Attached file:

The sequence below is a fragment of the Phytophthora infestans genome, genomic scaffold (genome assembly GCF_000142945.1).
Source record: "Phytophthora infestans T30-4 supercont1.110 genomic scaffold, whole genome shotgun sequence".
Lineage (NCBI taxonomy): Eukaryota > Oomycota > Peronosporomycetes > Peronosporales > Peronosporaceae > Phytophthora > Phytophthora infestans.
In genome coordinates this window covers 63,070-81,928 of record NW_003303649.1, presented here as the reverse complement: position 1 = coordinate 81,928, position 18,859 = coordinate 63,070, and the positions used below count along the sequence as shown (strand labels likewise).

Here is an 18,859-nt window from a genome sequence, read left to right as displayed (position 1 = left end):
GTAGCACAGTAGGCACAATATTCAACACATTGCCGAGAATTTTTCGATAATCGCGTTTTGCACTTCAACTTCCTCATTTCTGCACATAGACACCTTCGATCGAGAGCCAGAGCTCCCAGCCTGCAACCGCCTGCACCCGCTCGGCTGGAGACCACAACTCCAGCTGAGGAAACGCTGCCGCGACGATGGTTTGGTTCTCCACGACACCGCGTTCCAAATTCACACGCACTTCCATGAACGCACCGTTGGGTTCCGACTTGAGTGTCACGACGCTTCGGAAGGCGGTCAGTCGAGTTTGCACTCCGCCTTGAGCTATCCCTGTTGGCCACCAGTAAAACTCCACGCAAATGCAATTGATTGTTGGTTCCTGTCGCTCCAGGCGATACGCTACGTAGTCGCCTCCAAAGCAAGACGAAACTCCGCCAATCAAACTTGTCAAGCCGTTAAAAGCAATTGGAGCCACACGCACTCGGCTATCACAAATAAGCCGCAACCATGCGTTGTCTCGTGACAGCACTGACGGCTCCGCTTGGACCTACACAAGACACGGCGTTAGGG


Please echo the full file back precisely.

The sequence below is a fragment of the Phytophthora infestans genome, genomic scaffold (genome assembly GCF_000142945.1).
Source record: "Phytophthora infestans T30-4 supercont1.110 genomic scaffold, whole genome shotgun sequence".
Lineage (NCBI taxonomy): Eukaryota > Oomycota > Peronosporomycetes > Peronosporales > Peronosporaceae > Phytophthora > Phytophthora infestans.
In genome coordinates this window covers 63,070-81,928 of record NW_003303649.1, presented here as the reverse complement: position 1 = coordinate 81,928, position 18,859 = coordinate 63,070, and the positions used below count along the sequence as shown (strand labels likewise).

Here is an 18,859-nt window from a genome sequence, read left to right as displayed (position 1 = left end):
GTAGCACAGTAGGCACAATATTCAACACATTGCCGAGAATTTTTCGATAATCGCGTTTTGCACTTCAACTTCCTCATTTCTGCACATAGACACCTTCGATCGAGAGCCAGAGCTCCCAGCCTGCAACCGCCTGCACCCGCTCGGCTGGAGACCACAACTCCAGCTGAGGAAACGCTGCCGCGACGATGGTTTGGTTCTCCACGACACCGCGTTCCAAATTCACACGCACTTCCATGAACGCACCGTTGGGTTCCGACTTGAGTGTCACGACGCTTCGGAAGGCGGTCAGTCGAGTTTGCACTCCGCCTTGAGCTATCCCTGTTGGCCACCAGTAAAACTCCACGCAAATGCAATTGATTGTTGGTTCCTGTCGCTCCAGGCGATACGCTACGTAGTCGCCTCCAAAGCAAGACGAAACTCCGCCAATCAAACTTGTCAAGCCGTTAAAAGCAATTGGAGCCACACGCACTCGGCTATCACAAATAAGCCGCAACCATGCGTTGTCTCGTGACAGCACTGACGGCTCCGCTTGGACCTACACAAGACACGGCGTTAGGG